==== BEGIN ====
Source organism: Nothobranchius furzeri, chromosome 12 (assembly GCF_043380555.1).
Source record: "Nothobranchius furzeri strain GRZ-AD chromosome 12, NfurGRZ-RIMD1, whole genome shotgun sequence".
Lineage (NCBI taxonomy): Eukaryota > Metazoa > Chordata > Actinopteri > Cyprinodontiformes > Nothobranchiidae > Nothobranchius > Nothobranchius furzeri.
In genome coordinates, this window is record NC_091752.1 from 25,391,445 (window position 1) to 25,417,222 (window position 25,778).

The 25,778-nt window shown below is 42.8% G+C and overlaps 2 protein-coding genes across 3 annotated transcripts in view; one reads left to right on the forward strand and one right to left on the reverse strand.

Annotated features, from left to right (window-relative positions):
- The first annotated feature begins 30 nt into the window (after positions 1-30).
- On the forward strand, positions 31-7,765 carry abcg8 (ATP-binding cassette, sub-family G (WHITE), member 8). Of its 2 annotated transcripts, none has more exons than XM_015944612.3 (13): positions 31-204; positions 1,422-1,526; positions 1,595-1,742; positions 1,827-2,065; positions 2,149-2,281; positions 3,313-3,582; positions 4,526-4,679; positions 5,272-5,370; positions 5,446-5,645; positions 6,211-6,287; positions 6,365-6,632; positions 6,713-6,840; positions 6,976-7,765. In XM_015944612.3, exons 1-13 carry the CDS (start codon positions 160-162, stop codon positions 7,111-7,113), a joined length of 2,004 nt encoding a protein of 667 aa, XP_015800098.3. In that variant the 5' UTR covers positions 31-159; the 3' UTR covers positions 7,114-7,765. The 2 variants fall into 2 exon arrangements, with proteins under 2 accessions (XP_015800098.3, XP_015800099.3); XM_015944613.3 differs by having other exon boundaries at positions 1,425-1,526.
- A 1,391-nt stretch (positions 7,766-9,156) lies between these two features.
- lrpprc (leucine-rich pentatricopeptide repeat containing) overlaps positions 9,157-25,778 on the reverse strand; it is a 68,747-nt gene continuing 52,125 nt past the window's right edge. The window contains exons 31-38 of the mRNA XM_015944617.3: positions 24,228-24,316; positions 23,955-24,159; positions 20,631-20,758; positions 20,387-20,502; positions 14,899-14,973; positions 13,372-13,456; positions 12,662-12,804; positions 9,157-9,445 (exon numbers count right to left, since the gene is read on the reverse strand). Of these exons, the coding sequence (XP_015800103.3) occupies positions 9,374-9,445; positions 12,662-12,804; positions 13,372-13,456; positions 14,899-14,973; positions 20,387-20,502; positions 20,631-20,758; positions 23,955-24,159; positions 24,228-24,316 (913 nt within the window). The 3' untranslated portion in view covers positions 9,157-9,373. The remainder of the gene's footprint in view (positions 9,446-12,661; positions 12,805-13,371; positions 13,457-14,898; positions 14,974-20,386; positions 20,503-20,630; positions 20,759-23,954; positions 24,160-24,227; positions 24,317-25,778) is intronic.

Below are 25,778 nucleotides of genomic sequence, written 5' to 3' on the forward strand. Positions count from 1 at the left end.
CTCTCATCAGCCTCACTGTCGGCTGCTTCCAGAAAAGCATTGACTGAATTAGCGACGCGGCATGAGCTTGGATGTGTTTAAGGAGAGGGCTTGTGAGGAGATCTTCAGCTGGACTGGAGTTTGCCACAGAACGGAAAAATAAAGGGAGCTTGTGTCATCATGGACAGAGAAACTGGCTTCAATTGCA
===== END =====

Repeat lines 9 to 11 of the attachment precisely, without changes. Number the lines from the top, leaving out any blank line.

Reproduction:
- A 1,391-nt stretch (positions 7,766-9,156) lies between these two features.
- lrpprc (leucine-rich pentatricopeptide repeat containing) overlaps positions 9,157-25,778 on the reverse strand; it is a 68,747-nt gene continuing 52,125 nt past the window's right edge. The window contains exons 31-38 of the mRNA XM_015944617.3: positions 24,228-24,316; positions 23,955-24,159; positions 20,631-20,758; positions 20,387-20,502; positions 14,899-14,973; positions 13,372-13,456; positions 12,662-12,804; positions 9,157-9,445 (exon numbers count right to left, since the gene is read on the reverse strand). Of these exons, the coding sequence (XP_015800103.3) occupies positions 9,374-9,445; positions 12,662-12,804; positions 13,372-13,456; positions 14,899-14,973; positions 20,387-20,502; positions 20,631-20,758; positions 23,955-24,159; positions 24,228-24,316 (913 nt within the window). The 3' untranslated portion in view covers positions 9,157-9,373. The remainder of the gene's footprint in view (positions 9,446-12,661; positions 12,805-13,371; positions 13,457-14,898; positions 14,974-20,386; positions 20,503-20,630; positions 20,759-23,954; positions 24,160-24,227; positions 24,317-25,778) is intronic.

Below are 25,778 nucleotides of genomic sequence, written 5' to 3' on the forward strand. Positions count from 1 at the left end.